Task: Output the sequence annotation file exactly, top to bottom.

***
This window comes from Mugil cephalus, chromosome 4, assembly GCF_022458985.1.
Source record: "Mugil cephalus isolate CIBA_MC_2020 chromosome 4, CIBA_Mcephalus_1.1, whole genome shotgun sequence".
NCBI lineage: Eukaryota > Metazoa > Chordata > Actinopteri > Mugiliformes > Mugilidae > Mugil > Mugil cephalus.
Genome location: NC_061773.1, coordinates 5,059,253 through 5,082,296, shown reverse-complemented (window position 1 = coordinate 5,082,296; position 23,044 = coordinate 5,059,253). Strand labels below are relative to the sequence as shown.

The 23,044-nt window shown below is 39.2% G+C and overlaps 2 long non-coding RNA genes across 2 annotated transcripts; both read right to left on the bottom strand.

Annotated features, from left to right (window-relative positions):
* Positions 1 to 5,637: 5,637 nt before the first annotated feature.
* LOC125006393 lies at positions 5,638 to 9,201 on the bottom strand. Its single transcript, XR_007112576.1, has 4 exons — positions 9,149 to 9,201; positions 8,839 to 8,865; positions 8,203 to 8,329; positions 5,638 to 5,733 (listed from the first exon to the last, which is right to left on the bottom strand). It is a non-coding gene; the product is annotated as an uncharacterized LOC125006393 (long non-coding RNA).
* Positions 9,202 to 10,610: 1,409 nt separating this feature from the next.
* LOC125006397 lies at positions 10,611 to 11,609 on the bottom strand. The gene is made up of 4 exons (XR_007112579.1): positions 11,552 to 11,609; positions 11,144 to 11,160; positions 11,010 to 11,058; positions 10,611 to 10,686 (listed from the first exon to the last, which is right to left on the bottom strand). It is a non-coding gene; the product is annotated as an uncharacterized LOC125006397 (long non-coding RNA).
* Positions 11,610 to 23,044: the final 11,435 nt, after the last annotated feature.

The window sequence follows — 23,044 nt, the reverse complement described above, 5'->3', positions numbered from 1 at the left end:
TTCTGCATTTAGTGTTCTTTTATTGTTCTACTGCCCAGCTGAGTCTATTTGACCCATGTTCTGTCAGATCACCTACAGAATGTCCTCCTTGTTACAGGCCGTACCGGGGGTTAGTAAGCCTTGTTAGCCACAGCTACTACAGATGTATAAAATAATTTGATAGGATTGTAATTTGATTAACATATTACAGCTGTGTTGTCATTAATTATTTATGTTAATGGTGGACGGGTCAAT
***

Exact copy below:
This window comes from Mugil cephalus, chromosome 4, assembly GCF_022458985.1.
Source record: "Mugil cephalus isolate CIBA_MC_2020 chromosome 4, CIBA_Mcephalus_1.1, whole genome shotgun sequence".
NCBI lineage: Eukaryota > Metazoa > Chordata > Actinopteri > Mugiliformes > Mugilidae > Mugil > Mugil cephalus.
Genome location: NC_061773.1, coordinates 5,059,253 through 5,082,296, shown reverse-complemented (window position 1 = coordinate 5,082,296; position 23,044 = coordinate 5,059,253). Strand labels below are relative to the sequence as shown.

The 23,044-nt window shown below is 39.2% G+C and overlaps 2 long non-coding RNA genes across 2 annotated transcripts; both read right to left on the bottom strand.

Annotated features, from left to right (window-relative positions):
* Positions 1 to 5,637: 5,637 nt before the first annotated feature.
* LOC125006393 lies at positions 5,638 to 9,201 on the bottom strand. Its single transcript, XR_007112576.1, has 4 exons — positions 9,149 to 9,201; positions 8,839 to 8,865; positions 8,203 to 8,329; positions 5,638 to 5,733 (listed from the first exon to the last, which is right to left on the bottom strand). It is a non-coding gene; the product is annotated as an uncharacterized LOC125006393 (long non-coding RNA).
* Positions 9,202 to 10,610: 1,409 nt separating this feature from the next.
* LOC125006397 lies at positions 10,611 to 11,609 on the bottom strand. The gene is made up of 4 exons (XR_007112579.1): positions 11,552 to 11,609; positions 11,144 to 11,160; positions 11,010 to 11,058; positions 10,611 to 10,686 (listed from the first exon to the last, which is right to left on the bottom strand). It is a non-coding gene; the product is annotated as an uncharacterized LOC125006397 (long non-coding RNA).
* Positions 11,610 to 23,044: the final 11,435 nt, after the last annotated feature.

The window sequence follows — 23,044 nt, the reverse complement described above, 5'->3', positions numbered from 1 at the left end:
TTCTGCATTTAGTGTTCTTTTATTGTTCTACTGCCCAGCTGAGTCTATTTGACCCATGTTCTGTCAGATCACCTACAGAATGTCCTCCTTGTTACAGGCCGTACCGGGGGTTAGTAAGCCTTGTTAGCCACAGCTACTACAGATGTATAAAATAATTTGATAGGATTGTAATTTGATTAACATATTACAGCTGTGTTGTCATTAATTATTTATGTTAATGGTGGACGGGTCAAT